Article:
Skip to content

Better Any Immigration Bill Than None?

The proposed immigration overhaul unveiled by an eclectic group of Senators last week left not one of the myriad stakeholders completely satisfied. But none is unhappy enough to walk away from the deal — yet, according to lobbyists and activists working the issue.

Among the most disappointed are firms in the high-tech sector. Companies such as Google Inc. and Hewlett-Packard Co. abhor the proposal to dole out visas — even the H-1B visas many high-tech companies rely upon to hire highly skilled workers — on a “merit-based” point system.

“We went into this … with the hope of changing what we saw was a broken system when it came to a highly skilled workers,” said Robert Hoffman, Oracle Corporation’s vice president of government affairs. “Now it looks like they are trying to impose a system that is even worse.”

Hoffman said Compete America, an organization representing some of the biggest and best-known corporations, will press on to get the provision changed during the Senate debate that starts this week.

Hoffman said the high-tech world had no problem with the version the Senate passed last year.

“That’s our goal, to get them to go back to the future, to get them into their DeLorean and make them go back to where they started,” Hoffman said, referencing the Michael J. Fox movie “Back to the Future.”

Since no one has seen the plan on paper yet, all the major players are taking a wait-and-see approach, said Marisa McNee, spokeswoman for the Coalition for Comprehensive Immigration Reform, which represents scores of groups ranging from well-known activist organizations to the National Council of La Raza.

Leaders of major organizations in the coalition feel that passing some kind of legislation is so important that they cannot work against advancing this bill, even if it is imperfect in their eyes.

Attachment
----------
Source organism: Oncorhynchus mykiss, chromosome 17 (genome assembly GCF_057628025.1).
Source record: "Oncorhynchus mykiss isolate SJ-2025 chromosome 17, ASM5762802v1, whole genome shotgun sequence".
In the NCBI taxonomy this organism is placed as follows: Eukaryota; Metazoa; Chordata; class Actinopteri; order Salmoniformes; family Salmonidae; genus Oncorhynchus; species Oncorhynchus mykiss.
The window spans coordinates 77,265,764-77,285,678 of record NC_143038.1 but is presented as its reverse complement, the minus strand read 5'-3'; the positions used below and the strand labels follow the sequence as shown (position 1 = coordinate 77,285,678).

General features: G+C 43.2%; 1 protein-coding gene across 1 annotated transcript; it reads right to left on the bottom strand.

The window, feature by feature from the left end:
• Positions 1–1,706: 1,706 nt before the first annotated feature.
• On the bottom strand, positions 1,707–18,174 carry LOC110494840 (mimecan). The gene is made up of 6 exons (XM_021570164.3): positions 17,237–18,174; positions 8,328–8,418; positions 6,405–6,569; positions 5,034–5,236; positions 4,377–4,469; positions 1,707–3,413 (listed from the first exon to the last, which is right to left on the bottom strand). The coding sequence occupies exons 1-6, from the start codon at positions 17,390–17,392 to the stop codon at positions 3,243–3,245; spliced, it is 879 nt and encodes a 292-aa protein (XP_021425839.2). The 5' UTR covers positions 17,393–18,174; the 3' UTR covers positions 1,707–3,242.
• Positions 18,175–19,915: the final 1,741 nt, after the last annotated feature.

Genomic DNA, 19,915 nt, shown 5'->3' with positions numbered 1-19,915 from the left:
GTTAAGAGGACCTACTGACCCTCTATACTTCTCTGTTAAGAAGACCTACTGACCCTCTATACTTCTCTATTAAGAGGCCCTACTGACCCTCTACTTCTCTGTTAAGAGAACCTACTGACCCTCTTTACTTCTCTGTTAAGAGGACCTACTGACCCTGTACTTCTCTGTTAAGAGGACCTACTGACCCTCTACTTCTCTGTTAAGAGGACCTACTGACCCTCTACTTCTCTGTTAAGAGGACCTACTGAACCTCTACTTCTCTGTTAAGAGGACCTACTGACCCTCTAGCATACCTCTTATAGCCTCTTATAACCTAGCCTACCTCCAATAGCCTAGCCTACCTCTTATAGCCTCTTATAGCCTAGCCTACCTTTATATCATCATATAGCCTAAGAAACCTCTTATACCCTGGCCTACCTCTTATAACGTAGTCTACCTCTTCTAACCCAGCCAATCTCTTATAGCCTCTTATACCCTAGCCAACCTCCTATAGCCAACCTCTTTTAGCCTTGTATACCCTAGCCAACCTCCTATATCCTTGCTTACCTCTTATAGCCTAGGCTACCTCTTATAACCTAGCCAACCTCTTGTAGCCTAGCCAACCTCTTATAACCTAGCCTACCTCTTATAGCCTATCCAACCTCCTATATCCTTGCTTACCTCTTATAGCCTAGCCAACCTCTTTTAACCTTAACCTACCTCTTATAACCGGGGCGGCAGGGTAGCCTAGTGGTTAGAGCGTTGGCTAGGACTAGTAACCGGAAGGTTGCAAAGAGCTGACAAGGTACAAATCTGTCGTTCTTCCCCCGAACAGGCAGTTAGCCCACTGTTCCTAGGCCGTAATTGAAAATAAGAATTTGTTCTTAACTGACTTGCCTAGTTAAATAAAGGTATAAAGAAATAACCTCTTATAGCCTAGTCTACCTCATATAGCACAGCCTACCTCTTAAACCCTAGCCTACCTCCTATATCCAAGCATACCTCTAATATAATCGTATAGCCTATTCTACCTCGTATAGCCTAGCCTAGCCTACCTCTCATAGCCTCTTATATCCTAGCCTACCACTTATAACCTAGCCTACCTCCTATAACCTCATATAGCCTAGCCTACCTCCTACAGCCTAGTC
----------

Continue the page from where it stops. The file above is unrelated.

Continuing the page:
“The price of not moving forward is higher than the price in seeing it fail” as way to prevent unwanted regulations, said Kevin Appleby of the U.S. Council of Catholic Bishops.

Appleby said hard-core anti-immigration groups will likely try to kill the legislation, as might some activists groups that do not believe the bill goes far enough. But in the end, he predicted, “I think the middle will hold.”

The bishops, who “will be very active in contacting Members,” do not like the temporary-worker program, which they think will create a “subclass” of workers with fewer rights, Appleby said.

They also want the legalization process to be “workable and fair.” Additionally, they disapprove of the provisions requiring illegal immigrants to first return to their own countries and the one barring immigrants from bringing family members back to the United States with them.

Frank Sharry, executive director of the National Immigration Forum, said too much is at stake for everyone — lawmakers, President Bush and groups such as his — to leave the issue unresolved.

Bush needs the legislative victory, Democrats in Congress need to prove they can lead, and many of the Republicans opposed to the plan want action if only to get the issue off the table, he said.

“As much as we don’t want an unacceptable bill, we’re equally terrified of no bill,” said Sharry, whose organization represents unions, businesses, Latino groups and the U.S. Chamber of Commerce.

Sharry said the situation is so fluid that coalitions like his could still fall apart.

At week’s end “we’ll probably have to make another gut-wrenching decision,” he said.

Ultimately, however, he predicts the country’s immigration laws will be changed.

“The American public wants this solved and inaction comes with a very high political price for every incumbent,” he said. Inaction would become “a symbol that politicians cannot solve problems.”

One major group, the AFL-CIO, is deeply concerned about the guest-worker program, but its president, John Sweeney, has not said the labor behemoth will try to block action.

“No one has drawn a line in the sand yet,” Sharry said.

“It’s like the National Basketball Association playoffs,” he said, describing the process. “You survive a series and you go, ‘my God, these guys are even better,’ and then you go another round.”

The House has not tackled immigration this year. Speaker Nancy Pelosi (D-Calif.) laid down her marker Friday afternoon.

Like everyone working the issue, Pelosi said she has “serious concerns about some elements of this proposal,” according to her statement. But she concluded that a bill must pass.

“The need is urgent,” she said. “And the time is now.”

Recent Stories

Strange things are afoot at the Capitol

Photos of the week ending May 24, 2024

Getting down on the Senate floor — Congressional Hits and Misses

US-China tech race will determine values that shape the future

What’s at stake in Texas runoff elections on Tuesday

Democrats decry ‘very, very harmful’ riders in Legislative Branch bill